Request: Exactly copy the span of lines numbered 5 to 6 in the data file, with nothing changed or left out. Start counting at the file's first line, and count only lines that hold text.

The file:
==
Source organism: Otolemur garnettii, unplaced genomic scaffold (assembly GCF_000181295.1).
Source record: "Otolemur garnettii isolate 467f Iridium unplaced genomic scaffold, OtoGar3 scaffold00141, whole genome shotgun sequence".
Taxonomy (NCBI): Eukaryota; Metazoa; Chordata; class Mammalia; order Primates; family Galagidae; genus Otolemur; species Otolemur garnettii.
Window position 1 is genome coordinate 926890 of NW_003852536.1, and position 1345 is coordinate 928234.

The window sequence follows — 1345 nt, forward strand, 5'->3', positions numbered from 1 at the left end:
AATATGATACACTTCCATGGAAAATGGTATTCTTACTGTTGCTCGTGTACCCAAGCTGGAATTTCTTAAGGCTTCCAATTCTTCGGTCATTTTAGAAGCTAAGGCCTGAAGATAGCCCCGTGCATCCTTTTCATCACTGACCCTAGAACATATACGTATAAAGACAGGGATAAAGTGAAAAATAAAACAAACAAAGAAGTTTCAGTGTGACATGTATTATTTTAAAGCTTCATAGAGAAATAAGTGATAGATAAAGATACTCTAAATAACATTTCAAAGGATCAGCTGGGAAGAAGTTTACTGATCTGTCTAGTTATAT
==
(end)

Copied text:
The window sequence follows — 1345 nt, forward strand, 5'->3', positions numbered from 1 at the left end:
AATATGATACACTTCCATGGAAAATGGTATTCTTACTGTTGCTCGTGTACCCAAGCTGGAATTTCTTAAGGCTTCCAATTCTTCGGTCATTTTAGAAGCTAAGGCCTGAAGATAGCCCCGTGCATCCTTTTCATCACTGACCCTAGAACATATACGTATAAAGACAGGGATAAAGTGAAAAATAAAACAAACAAAGAAGTTTCAGTGTGACATGTATTATTTTAAAGCTTCATAGAGAAATAAGTGATAGATAAAGATACTCTAAATAACATTTCAAAGGATCAGCTGGGAAGAAGTTTACTGATCTGTCTAGTTATAT